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A federal appeals court has upheld a lower court's rejection of $15 million in punitive damages in an age discrimination case against Raytheon Co.
Richard Miller had worked for Waltham, Mass.-based Raytheon or a predecessor company for almost three decades in a variety of roles, primarily in supply chain management, when he was terminated in a reduction in force in 2008 at the age of 53, according to Thursday's ruling in Richard Miller v. Raytheon Co. by the 5th U.S. Circuit Court of Appeals in New Orleans.
He was unable to find another job at Raytheon.
He sued the weapons and electronics manufacturer for age discrimination, and a U.S. District Court jury in Dallas awarded him $15 million in punitive damages, $1 million for mental anguish, $352,000 in back pay and $277,000 in lost pension benefits, with the back pay and pension benefits doubled as liquidated damages under the Age Discrimination in Employment Act.
The trial court denied Raytheon’s motion for a new trial, but reduced the $15 million punitive damages award to $300,000; lowered the $1 million mental anguish award to $100,000; approved the liquidated damages and pension awards; and awarded him $187,000 in front pay.
Both parties appealed.
In denying Raytheon’s motion for a new trial, a three-judge appeals court panel said Mr. Miller was told not to apply for jobs in supply chain management, and not selected for a new job at Raytheon despite its policy of searching “every corner of the earth” and “exhausting all opportunities to place the individual” before releasing an employee in a reduction in force.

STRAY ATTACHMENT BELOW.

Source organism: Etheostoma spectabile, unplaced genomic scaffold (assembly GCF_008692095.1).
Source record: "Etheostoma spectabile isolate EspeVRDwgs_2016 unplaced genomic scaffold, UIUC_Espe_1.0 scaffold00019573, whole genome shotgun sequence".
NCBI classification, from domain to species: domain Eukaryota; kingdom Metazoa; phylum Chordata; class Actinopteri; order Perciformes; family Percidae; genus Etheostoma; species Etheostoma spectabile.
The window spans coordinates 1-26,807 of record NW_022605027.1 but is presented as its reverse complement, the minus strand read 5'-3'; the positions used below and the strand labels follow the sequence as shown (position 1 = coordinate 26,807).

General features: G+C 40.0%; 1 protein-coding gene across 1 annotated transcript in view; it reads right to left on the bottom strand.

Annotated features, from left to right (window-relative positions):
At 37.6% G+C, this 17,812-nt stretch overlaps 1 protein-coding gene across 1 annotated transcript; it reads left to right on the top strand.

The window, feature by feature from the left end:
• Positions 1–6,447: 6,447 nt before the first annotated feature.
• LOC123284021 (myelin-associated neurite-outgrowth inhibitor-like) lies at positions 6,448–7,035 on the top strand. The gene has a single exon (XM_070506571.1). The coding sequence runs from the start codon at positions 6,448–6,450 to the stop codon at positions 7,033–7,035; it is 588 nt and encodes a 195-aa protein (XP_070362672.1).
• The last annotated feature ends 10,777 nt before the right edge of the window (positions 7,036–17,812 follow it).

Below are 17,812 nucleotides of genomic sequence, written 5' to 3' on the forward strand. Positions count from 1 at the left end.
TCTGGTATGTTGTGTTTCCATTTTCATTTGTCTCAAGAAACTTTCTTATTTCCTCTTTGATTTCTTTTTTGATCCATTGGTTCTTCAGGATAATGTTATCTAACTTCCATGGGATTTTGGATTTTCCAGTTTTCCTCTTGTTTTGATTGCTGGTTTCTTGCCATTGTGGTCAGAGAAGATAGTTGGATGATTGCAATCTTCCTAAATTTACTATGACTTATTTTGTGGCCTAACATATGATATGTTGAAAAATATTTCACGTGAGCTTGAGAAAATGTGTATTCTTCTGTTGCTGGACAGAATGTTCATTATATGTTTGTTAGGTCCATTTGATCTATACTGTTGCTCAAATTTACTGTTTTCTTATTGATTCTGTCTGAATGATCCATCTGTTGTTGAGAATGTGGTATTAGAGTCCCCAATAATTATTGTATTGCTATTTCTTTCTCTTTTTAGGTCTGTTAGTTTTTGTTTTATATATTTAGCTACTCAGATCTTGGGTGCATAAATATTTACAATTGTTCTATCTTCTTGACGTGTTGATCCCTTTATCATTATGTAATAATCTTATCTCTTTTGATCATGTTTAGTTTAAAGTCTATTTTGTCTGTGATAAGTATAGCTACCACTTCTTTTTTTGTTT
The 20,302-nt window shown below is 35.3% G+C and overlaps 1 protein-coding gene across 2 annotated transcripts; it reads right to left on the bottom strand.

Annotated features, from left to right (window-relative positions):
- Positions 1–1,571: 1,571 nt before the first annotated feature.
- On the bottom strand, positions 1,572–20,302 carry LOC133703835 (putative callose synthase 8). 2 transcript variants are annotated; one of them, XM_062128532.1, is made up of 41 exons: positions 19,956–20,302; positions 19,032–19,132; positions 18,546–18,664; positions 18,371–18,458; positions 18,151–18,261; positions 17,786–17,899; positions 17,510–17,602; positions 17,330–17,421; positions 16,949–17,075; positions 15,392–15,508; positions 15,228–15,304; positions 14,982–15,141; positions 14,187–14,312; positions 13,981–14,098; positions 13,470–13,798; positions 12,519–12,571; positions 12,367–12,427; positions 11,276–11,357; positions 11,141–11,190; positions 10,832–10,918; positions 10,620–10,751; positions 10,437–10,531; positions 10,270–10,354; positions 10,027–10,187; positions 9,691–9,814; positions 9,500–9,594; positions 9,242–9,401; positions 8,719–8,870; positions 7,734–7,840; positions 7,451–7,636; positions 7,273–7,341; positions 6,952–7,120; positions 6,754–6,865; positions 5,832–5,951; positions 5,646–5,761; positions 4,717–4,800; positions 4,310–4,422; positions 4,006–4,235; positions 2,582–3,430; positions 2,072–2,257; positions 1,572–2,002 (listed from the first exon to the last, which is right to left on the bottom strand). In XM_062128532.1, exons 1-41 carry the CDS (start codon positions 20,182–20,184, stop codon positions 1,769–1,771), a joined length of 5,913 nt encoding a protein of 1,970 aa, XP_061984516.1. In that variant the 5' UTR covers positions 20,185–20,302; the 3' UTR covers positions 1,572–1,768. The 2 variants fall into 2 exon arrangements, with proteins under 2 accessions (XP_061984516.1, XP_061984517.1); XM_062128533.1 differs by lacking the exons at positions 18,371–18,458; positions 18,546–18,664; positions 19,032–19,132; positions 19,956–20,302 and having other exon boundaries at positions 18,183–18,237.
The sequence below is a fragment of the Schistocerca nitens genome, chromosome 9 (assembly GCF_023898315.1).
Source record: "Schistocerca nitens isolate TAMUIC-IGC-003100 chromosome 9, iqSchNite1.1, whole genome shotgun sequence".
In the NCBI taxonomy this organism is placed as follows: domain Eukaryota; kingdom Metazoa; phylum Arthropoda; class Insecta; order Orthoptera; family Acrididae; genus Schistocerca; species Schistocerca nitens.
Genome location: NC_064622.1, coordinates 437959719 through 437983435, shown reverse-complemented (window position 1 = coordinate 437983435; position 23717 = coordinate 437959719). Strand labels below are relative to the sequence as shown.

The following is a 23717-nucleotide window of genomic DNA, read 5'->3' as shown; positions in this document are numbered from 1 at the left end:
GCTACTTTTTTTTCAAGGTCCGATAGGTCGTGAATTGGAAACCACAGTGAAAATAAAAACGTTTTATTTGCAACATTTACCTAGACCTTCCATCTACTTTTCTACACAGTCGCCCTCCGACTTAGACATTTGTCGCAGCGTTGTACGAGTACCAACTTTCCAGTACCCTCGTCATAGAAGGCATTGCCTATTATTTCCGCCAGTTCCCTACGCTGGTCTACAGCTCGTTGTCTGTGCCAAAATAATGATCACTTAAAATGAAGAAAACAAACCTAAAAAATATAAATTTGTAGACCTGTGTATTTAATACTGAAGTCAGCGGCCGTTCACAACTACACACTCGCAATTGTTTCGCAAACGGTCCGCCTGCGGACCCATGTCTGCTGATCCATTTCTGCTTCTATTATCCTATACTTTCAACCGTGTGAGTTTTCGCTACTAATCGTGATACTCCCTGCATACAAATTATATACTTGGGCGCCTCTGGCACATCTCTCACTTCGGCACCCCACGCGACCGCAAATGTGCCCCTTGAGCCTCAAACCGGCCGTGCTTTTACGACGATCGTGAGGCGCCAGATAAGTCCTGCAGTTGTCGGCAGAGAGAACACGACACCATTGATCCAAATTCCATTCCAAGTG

“Although Raytheon emphasizes that these actions occurred after Miller’s termination, the jury was entitled to view them as circumstantial evidence of discriminating,” the appeals court ruled unanimously.
“Further, Miller presented evidence that at least two similarly skilled younger employees (age 34 and 46) were not terminated despite being eligible” for the reduction in force. “In totality, this and other evidence adduced by Miller is sufficient for the jury to disbelieve Raytheon’s argument that Miler was treated the same as younger employees.”
However, the appeals court panel upheld the reduction of the punitive damages award, saying that the lower court properly applied the noneconomic damage cap under the Texas Commission on Human Rights Act. The appeals court also vacated the pension benefits award because it said it was a future, not a past, loss and vacated the mental anguish award.
However, it did remand the front pay award to the Dallas federal court for reconsideration in light of its ruling on the pension and mental anguish awards.